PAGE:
Flashcards in Amimoglycoside Antibiotics Deck (30)
How do aminoglycosides inhibit protein biosynthesis?
by binding to the 30S ribosomal subunit - they bind to the 16S rRNA forming the A site
What happens when aminoglycosides bind to the 16S rRNA (forming the A site)?
This interferes with formation of the initiation complex, blocks further translation, and elicits premature termination
What happens when aminoglycosides impair the proofreading function of the ribosome?
formation of "nonsense proteins" resulting from selection of the wrong amino acids during translation
What do "nonsense proteins" do to the bacteria?
impair bacterial cell wall function
significance of damaged bacterial membranes?
damaged membranes have altered permeability characteristics and actually allow transport of larger amounts of aminoglycoside, and protein synthesis ceases altogether
What do aminoglycosides ultimately lead to?
leakage of ions and disruption of the cytoplasmic membrane, resulting in cell death
Describe the metabolism mechanism of aminoglycoside bacterial resistance.
bacteria inactivate aminoglycosides by acetylation, adenylation, and phosphorylation
Resistance can emerge to aminoglycosides in general because many of the metabolizing enzymes have?
Describe the mechanism of aminoglycoside resistance where the ribosomes are altered.
The 16S rRNA binding site can be altered through point mutations
Toxicity of aminoglycosides.
ototoxic (irreversible) and nephrotoxic (reversible)
What are the symptoms of aminoglycoside ototoxicity?
irreversible tinnitus and high-frequency hearing loss, or in vestibular damage resulting in vertigo, loss of balance and ataxia
What should you do in high risk patients if you are concerned about ototoxicity?
obtain a serial audiogram for early recognition
Risk factors for ototoxicity with aminoglycosides?
concurrent use of other ototoxic drugs (loop diuretics or vancomycin), compromised renal function or genetic vulnerability
ethacrynic acid and furosamide
What can potentiate nephrotoxicity with aminoglycosides?
concurrent use with loop diuretics (ethacrynic acid and furosamide) or other nephrotoxic antimicrobial drugs (vancomycin or amphotericin)
What should be monitored in order to avoid nephrotoxicity?
creatinine clearance (changes in GFR)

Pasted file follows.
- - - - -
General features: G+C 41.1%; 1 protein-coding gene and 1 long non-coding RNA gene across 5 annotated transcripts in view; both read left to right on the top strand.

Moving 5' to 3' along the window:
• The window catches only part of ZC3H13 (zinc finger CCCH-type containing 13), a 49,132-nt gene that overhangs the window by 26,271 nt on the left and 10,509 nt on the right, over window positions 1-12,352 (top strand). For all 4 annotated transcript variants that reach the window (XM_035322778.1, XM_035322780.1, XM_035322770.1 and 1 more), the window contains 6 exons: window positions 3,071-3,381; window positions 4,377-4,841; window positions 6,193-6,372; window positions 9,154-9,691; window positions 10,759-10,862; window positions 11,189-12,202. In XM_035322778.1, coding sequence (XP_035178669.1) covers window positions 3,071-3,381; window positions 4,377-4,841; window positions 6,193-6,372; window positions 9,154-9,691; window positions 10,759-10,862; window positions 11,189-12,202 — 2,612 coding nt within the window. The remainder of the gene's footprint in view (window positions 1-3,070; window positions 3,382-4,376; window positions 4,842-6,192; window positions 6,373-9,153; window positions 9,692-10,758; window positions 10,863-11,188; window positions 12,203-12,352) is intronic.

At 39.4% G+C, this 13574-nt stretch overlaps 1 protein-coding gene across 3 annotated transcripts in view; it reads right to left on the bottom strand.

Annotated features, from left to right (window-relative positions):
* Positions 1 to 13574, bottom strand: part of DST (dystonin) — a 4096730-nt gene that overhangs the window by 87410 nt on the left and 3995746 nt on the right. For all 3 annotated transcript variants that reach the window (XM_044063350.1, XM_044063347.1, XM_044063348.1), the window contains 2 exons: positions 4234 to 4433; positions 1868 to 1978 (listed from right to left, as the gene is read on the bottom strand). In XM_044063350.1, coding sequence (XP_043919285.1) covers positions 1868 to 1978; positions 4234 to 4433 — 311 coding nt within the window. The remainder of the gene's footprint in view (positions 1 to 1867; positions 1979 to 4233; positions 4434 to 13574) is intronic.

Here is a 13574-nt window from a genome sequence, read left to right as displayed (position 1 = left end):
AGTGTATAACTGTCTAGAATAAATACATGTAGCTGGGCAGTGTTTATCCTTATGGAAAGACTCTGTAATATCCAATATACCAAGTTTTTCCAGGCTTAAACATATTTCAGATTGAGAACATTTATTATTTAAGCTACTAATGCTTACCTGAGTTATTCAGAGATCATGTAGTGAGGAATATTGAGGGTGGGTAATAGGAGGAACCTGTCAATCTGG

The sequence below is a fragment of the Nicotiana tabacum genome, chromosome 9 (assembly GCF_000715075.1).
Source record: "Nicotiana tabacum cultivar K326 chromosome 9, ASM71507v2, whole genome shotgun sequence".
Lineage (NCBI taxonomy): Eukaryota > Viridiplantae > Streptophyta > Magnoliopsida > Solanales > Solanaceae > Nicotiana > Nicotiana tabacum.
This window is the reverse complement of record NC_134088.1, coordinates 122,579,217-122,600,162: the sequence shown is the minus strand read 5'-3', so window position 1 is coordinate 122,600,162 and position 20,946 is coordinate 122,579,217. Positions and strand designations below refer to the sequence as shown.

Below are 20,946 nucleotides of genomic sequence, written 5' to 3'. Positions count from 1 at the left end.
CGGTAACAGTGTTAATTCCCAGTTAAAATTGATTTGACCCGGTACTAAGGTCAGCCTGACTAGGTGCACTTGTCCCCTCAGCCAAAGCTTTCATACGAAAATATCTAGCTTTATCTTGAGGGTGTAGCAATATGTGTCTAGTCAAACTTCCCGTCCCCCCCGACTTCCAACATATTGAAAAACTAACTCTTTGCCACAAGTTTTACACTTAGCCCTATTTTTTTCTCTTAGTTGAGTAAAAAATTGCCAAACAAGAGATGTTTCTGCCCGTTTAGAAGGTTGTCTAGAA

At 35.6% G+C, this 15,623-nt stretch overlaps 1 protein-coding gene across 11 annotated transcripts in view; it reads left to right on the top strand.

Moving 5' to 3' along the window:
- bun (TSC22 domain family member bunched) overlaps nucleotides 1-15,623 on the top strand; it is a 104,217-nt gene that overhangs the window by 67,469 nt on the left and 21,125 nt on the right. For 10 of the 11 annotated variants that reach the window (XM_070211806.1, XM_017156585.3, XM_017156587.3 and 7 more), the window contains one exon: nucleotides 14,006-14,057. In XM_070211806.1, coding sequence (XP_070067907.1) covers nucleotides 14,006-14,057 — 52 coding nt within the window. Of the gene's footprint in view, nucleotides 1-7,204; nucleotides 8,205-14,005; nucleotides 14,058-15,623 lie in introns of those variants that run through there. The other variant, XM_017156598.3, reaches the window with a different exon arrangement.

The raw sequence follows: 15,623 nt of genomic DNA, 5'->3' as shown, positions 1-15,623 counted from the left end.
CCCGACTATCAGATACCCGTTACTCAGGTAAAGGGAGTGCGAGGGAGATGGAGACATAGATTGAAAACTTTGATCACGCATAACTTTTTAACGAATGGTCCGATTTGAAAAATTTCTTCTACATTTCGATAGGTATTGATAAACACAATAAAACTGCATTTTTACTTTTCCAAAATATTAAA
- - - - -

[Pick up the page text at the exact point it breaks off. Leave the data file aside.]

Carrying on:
Evidence of ototoxicity or nephrotoxicity with aminoglycosides requires you to?
discontinue the drug or adjust the dose
What type of effects can result from large doses of aminoglycosides?
curare-like effects (less common)
How can the respiratory paralysis (curare-like effects) from aminoglycoside toxicity be reversed?
by neostigmine or calcium gluconate (mechanical respiratory assistance may be necessary)
The likelihood of aminoglycoside toxicity increases if?
the treatment period is longer than 5 days, in the elderly if renal function is impaired and in higher doses
Since more effective and less toxic alternatives to aminoglycosides are available, they should be used...?
sparingly and only for specific indications
In practice, aminoglycosides are almost always reserved for treatment of?
gram (-) bacteria
Aminoglycosides are often used in combination with?
penicillins - synergism between the two classes of antibiotics
How should a combination of an aminoglycoside and a penicillin be administered?
should be administered in different compartments in order to avoid a chemical reaction between the two classes (penicillins and aminoglycosides attack and destroy each other)
What should you not do with aminoglycosides and penicillin?
do not mix them together in the same solution
penicillin/aminoglycoside combinations are used to treat?
Streptomycin is most often used to treat?
Most important of the aminoglycosides
Gentamicin is used to treat?
urinary tract infections, burns, some pneumonias, and joint and bone infections caused by susceptible gram (-) infections